Tasha Mabin was a freshman at the Culinary Institute of America in Hyde Park, New York. Each Wednesday at 7pm, the school hosted dodgeball at the gym. At the behest of her new friends, Mabin attended the heavily populated event.
“I showed up every single Wednesday for three and a half years,” Mabin says. “I never missed a Wednesday.”
Rob Immel was earning his education degree at the State University of New York College at Cortland. He utilized dodgeball as an example in a statistics class, then began taking over local tennis courts for games.
“I think that dodgeball found me,” Immel says.
AJ Fox played dodgeball growing up in St Louis and joined a local church league in high school. He was recruited by the National Dodgeball League and relocated to Las Vegas, where he played for more than a decade.
A friend encouraged Louis Velez to join the Sandlot Sports league in New York City in 2015.
“That’s when it all started, and I haven’t stopped,” Velez says.
Needless to say, the path into dodgeball is as varied as the people who play it. According to the World Dodgeball Association, which works with 62 national federations on six continents, there are more than 67.5 million dodgeball players worldwide. Mabin, Immel, Fox and Velez represent the United States at the national level. In August, they were in New York City for the 2018 Dodgeball World Cup at Madison Square Garden.
Immel, 36, is the captain of Team USA. A veteran from Saratoga, NY, Immel says he has seen the sport grow both domestically and internationally since he began playing. He says people used to have a memory about dodgeball from their elementary school days or typically refer to the popular comedy Dodgeball: A True Underdog Story (2004), but now they’re actually trying the sport themselves.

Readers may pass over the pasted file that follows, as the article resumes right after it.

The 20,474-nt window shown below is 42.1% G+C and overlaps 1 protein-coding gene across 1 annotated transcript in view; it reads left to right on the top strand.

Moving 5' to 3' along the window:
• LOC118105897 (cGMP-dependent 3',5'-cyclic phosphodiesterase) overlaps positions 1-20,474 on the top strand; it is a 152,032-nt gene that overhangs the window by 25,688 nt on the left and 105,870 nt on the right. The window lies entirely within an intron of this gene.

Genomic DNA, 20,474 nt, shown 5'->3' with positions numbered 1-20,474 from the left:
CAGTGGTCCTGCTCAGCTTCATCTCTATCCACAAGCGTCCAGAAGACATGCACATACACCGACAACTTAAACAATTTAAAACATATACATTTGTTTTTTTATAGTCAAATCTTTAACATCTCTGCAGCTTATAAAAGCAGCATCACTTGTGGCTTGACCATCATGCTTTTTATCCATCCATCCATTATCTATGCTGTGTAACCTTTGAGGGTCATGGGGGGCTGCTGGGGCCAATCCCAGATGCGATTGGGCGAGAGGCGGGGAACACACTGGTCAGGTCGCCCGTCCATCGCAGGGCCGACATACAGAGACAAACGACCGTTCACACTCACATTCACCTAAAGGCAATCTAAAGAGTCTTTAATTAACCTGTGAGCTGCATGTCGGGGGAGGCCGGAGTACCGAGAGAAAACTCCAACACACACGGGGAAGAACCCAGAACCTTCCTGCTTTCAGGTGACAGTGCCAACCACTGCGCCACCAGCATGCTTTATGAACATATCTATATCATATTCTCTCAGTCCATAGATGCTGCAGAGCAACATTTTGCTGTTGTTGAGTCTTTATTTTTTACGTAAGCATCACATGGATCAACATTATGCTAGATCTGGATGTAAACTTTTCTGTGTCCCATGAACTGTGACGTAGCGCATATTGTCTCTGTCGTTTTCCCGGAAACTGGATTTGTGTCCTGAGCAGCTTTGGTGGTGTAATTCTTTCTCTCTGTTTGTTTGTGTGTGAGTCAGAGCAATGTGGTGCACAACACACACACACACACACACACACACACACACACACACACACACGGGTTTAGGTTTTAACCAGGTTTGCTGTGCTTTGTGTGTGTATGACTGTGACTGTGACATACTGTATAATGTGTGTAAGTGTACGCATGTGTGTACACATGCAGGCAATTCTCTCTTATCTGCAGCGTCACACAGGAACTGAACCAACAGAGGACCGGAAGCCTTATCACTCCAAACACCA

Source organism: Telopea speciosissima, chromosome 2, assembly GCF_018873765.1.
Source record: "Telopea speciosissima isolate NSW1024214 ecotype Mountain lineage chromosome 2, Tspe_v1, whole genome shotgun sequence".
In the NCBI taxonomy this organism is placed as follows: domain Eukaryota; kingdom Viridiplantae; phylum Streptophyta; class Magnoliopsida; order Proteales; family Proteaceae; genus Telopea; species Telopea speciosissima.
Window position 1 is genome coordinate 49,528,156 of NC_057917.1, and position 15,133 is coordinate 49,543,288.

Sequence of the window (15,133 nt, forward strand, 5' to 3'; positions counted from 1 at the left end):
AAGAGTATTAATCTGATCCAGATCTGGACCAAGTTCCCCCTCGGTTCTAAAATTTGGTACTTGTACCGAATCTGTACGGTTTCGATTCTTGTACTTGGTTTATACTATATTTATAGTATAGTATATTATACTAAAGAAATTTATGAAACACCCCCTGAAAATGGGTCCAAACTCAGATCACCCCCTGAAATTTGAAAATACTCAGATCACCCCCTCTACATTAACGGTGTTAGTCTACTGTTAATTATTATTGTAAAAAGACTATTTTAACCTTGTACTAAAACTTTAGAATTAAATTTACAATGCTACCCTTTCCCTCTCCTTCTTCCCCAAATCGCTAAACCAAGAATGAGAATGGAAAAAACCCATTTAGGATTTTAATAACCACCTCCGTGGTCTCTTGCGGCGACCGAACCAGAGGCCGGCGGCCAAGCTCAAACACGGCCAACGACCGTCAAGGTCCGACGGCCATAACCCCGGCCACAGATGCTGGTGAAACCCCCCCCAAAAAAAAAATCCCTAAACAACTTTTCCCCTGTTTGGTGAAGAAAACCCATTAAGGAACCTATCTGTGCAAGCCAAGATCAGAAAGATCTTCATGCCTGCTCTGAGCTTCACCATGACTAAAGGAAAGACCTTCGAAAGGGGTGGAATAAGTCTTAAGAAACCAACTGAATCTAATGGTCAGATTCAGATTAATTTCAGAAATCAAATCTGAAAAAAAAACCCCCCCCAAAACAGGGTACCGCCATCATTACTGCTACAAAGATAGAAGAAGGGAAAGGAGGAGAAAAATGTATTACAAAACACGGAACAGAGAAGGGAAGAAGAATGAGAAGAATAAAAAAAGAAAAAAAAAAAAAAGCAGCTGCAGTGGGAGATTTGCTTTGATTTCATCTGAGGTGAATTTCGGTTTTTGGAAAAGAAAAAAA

“Nationally I’ve seen the most growth because it’s come from nothing,” he says. “When I wore a dodgeball shirt, people used to say, ‘There’s dodgeball; that exists?’ Now people see me and say, ‘Good luck in New York,’ or ‘How was Germany?’ They know it’s out there and now they’re coming out and trying the sport.”
According to US Dodgeball, the governing body of dodgeball in the United States, an estimated 30,000 to 50,000 adults play organized dodgeball, with 3,000 to 5,000 participating regularly at a higher level. Team USA conducted five tryouts across the country in 2017 to field its three teams – men’s, women’s, mixed – at the 2018 Dodgeball World Cup.
Mabin, who resides in Maryland, plays in leagues in Washington DC. She says dodgeball is a great way to have fun, get some exercise and meet people, especially if you’re new to a city.
“If you’re competitive, athletic and want to do something social, dodgeball is a great sport to try out,” she says.
While dodgeball is creating a community bond on the local level, forming that same sense of camaraderie among players nationwide is a bit more difficult in the United States, simply because of geography. Team USA is comprised of players from all across the country, which makes it hard to get together for training sessions or practices. The first time the entire team met was during the Dodgeball World Cup in New York City.
To combat the distance, Team USA uses social media, YouTube and email to discuss strategy and game plan and, despite the separation, some members are still able to get together regionally for practice. For example, a group of players from the northeast met in upstate New York for a session, which included a scrimmage against Team Canada.
“You have an England team, a Wales team, a Scotland team, an Ireland team and a Northern Ireland team,” Fox says. “So there you have five teams all within a few hours’ travel from one another.”
That proximity helped lead England to 2018 Dodgeball World Cup titles in women’s and mixed, while Austria won the men’s title. The US men’s team finished sixth, the women in ninth, and the mixed squad in sixth.
Results aside, coming to the Big Apple and playing at one of the most iconic arenas in the world was a bucket-list moment for many of the players, particularly Fox, who was visiting New York City for the first time.
“It’s every athlete’s biggest dream to represent their nation in the largest competitive tournament they can in their respective sport,” he said. “I was honored to do that in 2016 on English soil, but playing this tournament here in the United States brings that to a completely other level. To wear the stars and stripes and represent the United States here on American soil is a dream come true.”